All Mazda3s ride on a fully independent MacPherson strut front and multi-link rear suspension with stabilizer bars at each end, while new for 2017 G-Vectoring Control (GVC) optimizes handling by momentarily retarding engine output when vehicle weight transfers from front to back upon turning the wheels, which shifts weight back towards the front wheels for added traction. This is similar to how racing drivers “load” the front wheels by subtly tapping the brakes before a corner, giving them a cornering advantage, but this automated system goes about its processes completely unnoticed.

Along with all the features mentioned so far, the $26,820 Sport GT includes standard 18-inch alloys on 215/45 all-seasons, auto on/off and auto-leveling headlights, power-adjustable heated side mirrors with integrated turn signals, bright finish window trim, pushbutton ignition, a tilt and telescopic heatable leather-wrapped multifunction steering wheel, a leather-wrapped shift knob, rain-sensing wipers, an intermittent rear wiper, heatable front seats, a wide-angle rearview camera, Bluetooth hands-free phone and streaming audio, a six-speaker stereo, HD radio, AHA and Stitcher internet radio, two USB ports and an aux jack, SMS text message reading and reply, illuminated vanity mirrors, an overhead console with a sunglasses holder, a powered moonroof, a rear armrest with cupholders, 60/40-split folding rear seatbacks, tire pressure monitoring, hill launch assist, Smart City Brake Support sub-20-km/h autonomous emergency braking, advanced blindspot monitoring with rear cross-traffic alert, all the usual active and passive safety equipment, and more.

2017 Mazda3 Sport GT
Again, love the two-tone leather. Will fill you in on comfort and support in an upcoming review. (Photo: Karen Tuggay, Canadian Auto Press)

The aforementioned leather upholstery, metallic interior trim, and head-up display comes as part of a $2,900 Premium package that also adds proximity-sensing keyless access, an auto-dimming rearview mirror, a six-way powered driver’s seat with manual lumbar, auto high beams, dynamic cruise control, voice-activated navigation, nine-speaker Bose surround audio, and a slew of active safety features including forward collision warning with high-speed autonomous emergency braking, and lane departure warning with lane keeping assist, these features making the Mazda3 one of only a handful of compact models to achieve a best-possible Top Safety Pick Plus rating.

On top of this my tester is upgraded further with a $1,350 Technology package that boasts adaptive cornering headlights, satellite radio, a HomeLink universal garage door opener, traffic sign recognition, active air shutters to reduce drag and help safe fuel, and Mazda’s i-ELOOP regenerative braking system that first harnesses kinetic energy when slowing or braking and then repurposes into the electrical system for yet more energy savings.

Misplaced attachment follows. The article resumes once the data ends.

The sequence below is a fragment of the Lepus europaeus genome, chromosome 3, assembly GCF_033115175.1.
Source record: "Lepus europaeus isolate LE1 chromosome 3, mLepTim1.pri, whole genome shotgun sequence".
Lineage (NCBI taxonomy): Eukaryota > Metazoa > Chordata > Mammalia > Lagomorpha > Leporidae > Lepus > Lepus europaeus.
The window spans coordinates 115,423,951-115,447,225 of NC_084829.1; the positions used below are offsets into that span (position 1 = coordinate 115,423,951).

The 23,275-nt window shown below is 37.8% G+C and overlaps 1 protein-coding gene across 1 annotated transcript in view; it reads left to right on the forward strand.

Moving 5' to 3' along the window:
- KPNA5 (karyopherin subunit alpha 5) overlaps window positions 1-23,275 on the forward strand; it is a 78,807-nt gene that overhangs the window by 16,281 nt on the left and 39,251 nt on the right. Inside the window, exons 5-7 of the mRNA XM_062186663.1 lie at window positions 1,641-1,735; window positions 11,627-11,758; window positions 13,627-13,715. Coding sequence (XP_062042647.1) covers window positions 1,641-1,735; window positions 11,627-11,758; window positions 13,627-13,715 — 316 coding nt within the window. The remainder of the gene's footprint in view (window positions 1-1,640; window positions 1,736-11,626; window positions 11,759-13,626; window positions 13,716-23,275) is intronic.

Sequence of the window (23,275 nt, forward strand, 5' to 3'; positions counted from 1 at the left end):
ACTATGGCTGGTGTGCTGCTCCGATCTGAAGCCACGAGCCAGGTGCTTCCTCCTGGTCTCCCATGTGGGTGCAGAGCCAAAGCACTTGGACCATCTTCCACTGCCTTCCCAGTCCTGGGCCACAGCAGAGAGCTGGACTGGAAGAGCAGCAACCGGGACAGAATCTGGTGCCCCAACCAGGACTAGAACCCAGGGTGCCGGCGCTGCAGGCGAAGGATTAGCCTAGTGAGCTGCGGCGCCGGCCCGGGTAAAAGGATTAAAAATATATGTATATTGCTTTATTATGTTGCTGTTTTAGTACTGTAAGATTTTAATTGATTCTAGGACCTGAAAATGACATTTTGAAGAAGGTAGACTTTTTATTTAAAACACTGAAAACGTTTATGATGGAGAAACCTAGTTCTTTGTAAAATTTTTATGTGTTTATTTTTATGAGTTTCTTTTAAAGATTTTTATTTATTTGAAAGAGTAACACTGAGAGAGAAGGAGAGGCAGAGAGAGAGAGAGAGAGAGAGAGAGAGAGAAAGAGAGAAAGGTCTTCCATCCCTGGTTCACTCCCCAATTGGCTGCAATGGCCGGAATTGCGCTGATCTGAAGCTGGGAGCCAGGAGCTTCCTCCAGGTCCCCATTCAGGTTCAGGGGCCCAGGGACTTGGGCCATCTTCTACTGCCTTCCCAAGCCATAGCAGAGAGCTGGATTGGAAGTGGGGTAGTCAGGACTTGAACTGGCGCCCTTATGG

2017 Mazda3 Sport GT
Is it roomy or comfortable enough? Stay tuned… (Photo: Karen Tuggay, Canadian Auto Press)

So equipped the Mazda3 GT achieves a claimed 8.7 L/100km city and 6.6 highway, which is considerably better than the regular GT automatic that’s rated at 9.0 and 6.7 respectively—the GT manual gets an estimated 9.6 city and 7.0 highway. Those that prioritize fuel economy over performance can opt for a more basic Mazda3, which gets an 8.4 L/100km city and 6.4 highway rating for the auto or 8.6 and 6.4 with the manual.

I’ll go into more detail about Mazda’s advanced Skyactiv engine and transmission technology in my review, these being critical components of the company’s core ethos of simultaneously maximizing performance while minimizing fuel consumption and emissions, a philosophy that driving enthusiasts can easily get behind…

Since arriving on the subcompact crossover scene halfway through 2015, Mazda’s CX-3 has been a class favourite. It’s good looking, sporty, fairly upscale, nicely equipped and plenty practical, all…

2017 Mazda CX-3 GT AWD

2017 Mazda CX-3 GT AWD
The subcompact 2017 Mazda CX-3 looks best in top-line GT trim, which is how we’re testing it this week. (Photo: Karen Tuggay, Canadian Auto Press)

Since arriving on the subcompact crossover scene halfway through 2015, Mazda’s CX-3 has been a class favourite. It’s good looking, sporty, fairly upscale, nicely equipped and plenty practical, all good reasons for its rise in popularity.

Still, I can’t help but wonder if the folks at Mazda Canada’s Richmond Hill headquarters are starting to look over their shoulders at new competition now that Toyota’s equally sporty CH-R has shown up, just like Honda is hoping its HR-V’s lead doesn’t get consumed by the new Nissan Qashqai, a mini-Roque that looks like it’ll put up a good fight in this once fringe segment.

In total, the subcompact SUV category has 11 entrants, including the bestselling HR-V with 12,371 sales last year, runner up CX-3 with 9,354 deliveries, third-place Chevrolet Trax with 9,072, Mitsubishi RVR with 6,196, Buick Encore with 5,533, Nissan Juke with 4,442, Jeep Renegade with 3,962, Fiat 500X with 766, and Mini Countryman with 694. I can’t decide if the Mini and Buick should be counted in the subcompact luxury SUV segment because they’re priced higher, but in reality they’re somewhere in the middle. Neither has much effect on the CX-3, however, so it’s a moot point.